6 Films to Celebrate Shark Week


A wise man once said, “Live every week like it’s Shark Week,” and we’ve adhered to that rule religiously for 51 weeks. Now, we’re lucky enough to live like it’s Shark Week during Shark Week. In fact, we’re so crazy for the Discovery Channel feature that we’re DVRing most of it in order to watch its programming throughout the year. And to throw a massive shark-themed party.

That’s a massive party with a shark theme, not a party with a theme of massive sharks.

Actually, I guess it could go either way.

Since we are celebrating this week in a big way, we’ve decided to throw together a list of movies that you might want to check out when you’re not watching wall-to-wall shark footage on television. Because you know what goes great with sharks? More sharks.

Shark! (1969)


The Pitch: This is by no means a good movie. It’s not even close to being a good movie. But Shark! does have a few things going for it. First of all, Burt Reynolds is involved and delivers the sort of 1970s machismo you’d expect (groundbreaking for a film made in the 1960s), and the story revolving around Reynolds’s gun-running, shark-diving character isn’t half bad. Plus, the film has a special place in film history. Not only did a stunt man die during filming, Samuel Fuller (who gave us Pickup on South Street) quit the production because the man’s death was being used as a promotional tool. Without Fuller, the film suffered greatly during the editing process and became the beautiful mess that it is today.

Open Water (2003)


The Pitch: This movie seemed to come out of nowhere a few years ago – lobbing its minimalist thrills onto unsuspecting fans. It’s a great example of indie filmmaking as well as what can be done with $130,000 and one or two crew-members. Open Water speaks to the core fear of being stranded without help, and it becomes even more frightening to realize that it’s based of the real life story of two divers who were lost in open ocean and never found again. Even better, the sharks aren’t CGI (since there is none in the movie), and that stark realism makes for an even more cringe-worthy experience.

Blue Water, White Death (1971)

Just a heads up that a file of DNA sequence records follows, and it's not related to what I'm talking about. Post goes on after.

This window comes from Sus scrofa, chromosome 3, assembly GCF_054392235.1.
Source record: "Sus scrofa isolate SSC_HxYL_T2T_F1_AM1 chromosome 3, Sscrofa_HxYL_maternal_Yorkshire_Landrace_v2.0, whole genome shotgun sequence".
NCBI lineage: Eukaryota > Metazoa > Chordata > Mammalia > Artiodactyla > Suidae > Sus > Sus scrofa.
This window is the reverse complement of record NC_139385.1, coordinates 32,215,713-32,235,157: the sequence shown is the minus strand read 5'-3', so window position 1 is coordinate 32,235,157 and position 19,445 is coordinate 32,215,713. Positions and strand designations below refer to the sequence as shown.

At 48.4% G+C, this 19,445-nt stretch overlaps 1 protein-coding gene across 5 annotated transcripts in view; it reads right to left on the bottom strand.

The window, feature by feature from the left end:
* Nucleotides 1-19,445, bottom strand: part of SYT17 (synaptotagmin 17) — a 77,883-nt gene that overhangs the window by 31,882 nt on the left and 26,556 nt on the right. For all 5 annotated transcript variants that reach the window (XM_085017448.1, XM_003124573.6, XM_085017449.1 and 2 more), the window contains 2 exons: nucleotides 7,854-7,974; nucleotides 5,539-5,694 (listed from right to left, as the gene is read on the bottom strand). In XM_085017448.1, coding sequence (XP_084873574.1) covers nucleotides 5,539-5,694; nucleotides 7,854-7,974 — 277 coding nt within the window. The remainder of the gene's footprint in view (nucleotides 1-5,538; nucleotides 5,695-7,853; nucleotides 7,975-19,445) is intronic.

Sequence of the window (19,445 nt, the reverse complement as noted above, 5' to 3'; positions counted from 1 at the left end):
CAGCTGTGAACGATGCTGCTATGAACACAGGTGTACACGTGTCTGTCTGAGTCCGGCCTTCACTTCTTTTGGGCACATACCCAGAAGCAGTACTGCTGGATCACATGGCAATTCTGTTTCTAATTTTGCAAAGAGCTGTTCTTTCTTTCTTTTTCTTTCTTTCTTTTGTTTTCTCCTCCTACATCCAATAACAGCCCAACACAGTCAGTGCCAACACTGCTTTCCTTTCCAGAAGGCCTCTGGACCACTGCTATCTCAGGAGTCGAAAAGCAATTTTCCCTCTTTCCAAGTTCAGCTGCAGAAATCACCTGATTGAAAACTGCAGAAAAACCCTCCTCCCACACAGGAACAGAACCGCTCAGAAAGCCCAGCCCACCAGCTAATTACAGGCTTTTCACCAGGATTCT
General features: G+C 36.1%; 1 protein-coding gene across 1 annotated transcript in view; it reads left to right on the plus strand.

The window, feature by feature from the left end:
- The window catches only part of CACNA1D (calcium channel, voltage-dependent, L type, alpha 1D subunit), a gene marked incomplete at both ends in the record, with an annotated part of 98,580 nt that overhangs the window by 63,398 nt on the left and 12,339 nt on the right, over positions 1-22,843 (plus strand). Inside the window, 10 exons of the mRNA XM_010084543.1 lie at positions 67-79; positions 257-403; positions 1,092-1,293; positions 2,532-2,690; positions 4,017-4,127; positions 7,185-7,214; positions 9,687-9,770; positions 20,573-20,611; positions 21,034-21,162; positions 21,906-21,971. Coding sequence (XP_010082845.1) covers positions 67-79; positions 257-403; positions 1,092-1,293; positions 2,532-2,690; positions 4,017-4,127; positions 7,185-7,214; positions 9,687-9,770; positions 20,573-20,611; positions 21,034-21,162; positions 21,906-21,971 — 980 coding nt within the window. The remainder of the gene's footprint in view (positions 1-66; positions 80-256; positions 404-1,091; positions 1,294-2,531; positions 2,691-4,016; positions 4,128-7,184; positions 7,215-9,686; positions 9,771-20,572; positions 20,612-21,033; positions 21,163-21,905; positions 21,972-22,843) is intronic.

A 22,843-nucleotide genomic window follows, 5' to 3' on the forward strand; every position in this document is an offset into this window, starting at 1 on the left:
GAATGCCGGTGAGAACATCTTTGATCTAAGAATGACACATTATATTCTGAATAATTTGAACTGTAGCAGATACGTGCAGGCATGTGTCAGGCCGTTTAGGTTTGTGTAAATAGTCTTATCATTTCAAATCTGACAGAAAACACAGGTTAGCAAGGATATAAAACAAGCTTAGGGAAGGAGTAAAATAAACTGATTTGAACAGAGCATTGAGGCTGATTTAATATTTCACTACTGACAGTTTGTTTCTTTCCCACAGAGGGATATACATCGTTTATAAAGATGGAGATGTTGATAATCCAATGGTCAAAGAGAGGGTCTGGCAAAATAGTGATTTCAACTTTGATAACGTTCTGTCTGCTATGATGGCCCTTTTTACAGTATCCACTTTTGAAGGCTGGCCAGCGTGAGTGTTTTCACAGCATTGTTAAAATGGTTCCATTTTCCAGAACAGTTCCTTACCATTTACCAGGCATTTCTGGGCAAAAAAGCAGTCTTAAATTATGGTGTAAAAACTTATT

The Pitch: It’s been said that this documentary by Peter Gimbel and James Lipscomb was the inspiration for Jaws, but that remains unclear. What is clear is that the documentary features some incredible footage of great white sharks in their natural habitat. Sure, a few of the scenes look like Gimbel and Lipscomb are trying for more drama than the real world was offering, but for the most part it’s a really cool documentary about what’s considered the most dangerous predator of the ocean. While playing into that perception, Blue Water, White Death also gives a more well-rounded look at how the animal fits into the oceanic world – a sentiment that would be utterly destroyed by Steven Spielberg’s take a few years later.

Deep Blue Sea (1999)


The Pitch: There’s really no reason to see Deep Blue Sea unless you’re desperate to see some sharks, watch Samuel L. Jackson get hilariously eaten, or to sing “Deepest! Bluest! My hat is like a shark’s fin!” along with Ladies Love Cool James. And really, who isn’t?

The Life Aquatic with Steve Zissou (2004)


The Pitch: So the film is more about the strange inter-personal relations of a terrible human being, and the daddy issues that Wes Anderson needs to work through, but they are on a mission to find a mythical shark. Plus, in a departure from the realism of some of the other films on this list, the display of the cartoony CGI jaguar shark at the climax of the film is a truly fantastic moment. Strangely enough, it seems like Blue Water, White Death might have inspired a few things in the film. The documentary attempting some fictional scenes may or may not have had something to do with the decision to make Zissou stage a lot of his segments, but the inclusion in White Death of a camera man who is constantly shown playing acoustic guitar seems to be a direct inspiration for Seu Jorge’s character in Life Aquatic jamming to David Bowie songs the entire trip.

Jaws (1975)


The Pitch: As if we could leave this one off the list. This film more than any other is stuck in the mind’s of film fans and anyone thinking about taking a swim at the shore during the summer. It’s not exactly a celebration of sharks – since it displays them as ruthless killers with dead eyes – but it’s the most fun you can have watching a shark film. Fortunately for everyone, the animatronic shark “Bruce” that was built for Jaws hardly ever worked, forcing Steven Spielberg to turn the camera into a POV for the shark, creating some of those iconic underwater moments and adding intensely to the feeling of dread just before an attack. Unfortunately for everyone, as iconic as the film is, it also inspired the spawning of a ton of crappy shark films. But, if you need something to follow it up with, feel free to check out The Making of Steven Spielberg’s ‘Jaws’ – a great movie in its own right.

Extra Bait: Mega Shark vs. Giant Octopus for the sheer ridiculousness of it all and West Side Story because you also get Jets as a bonus.

A veteran of writing about movies for nearly a decade, Scott Beggs has been the Managing Editor of Film School Rejects since 2009. Despite speculation, he is not actually Walter Mathau's grandson. See? He can't even spell his name right.

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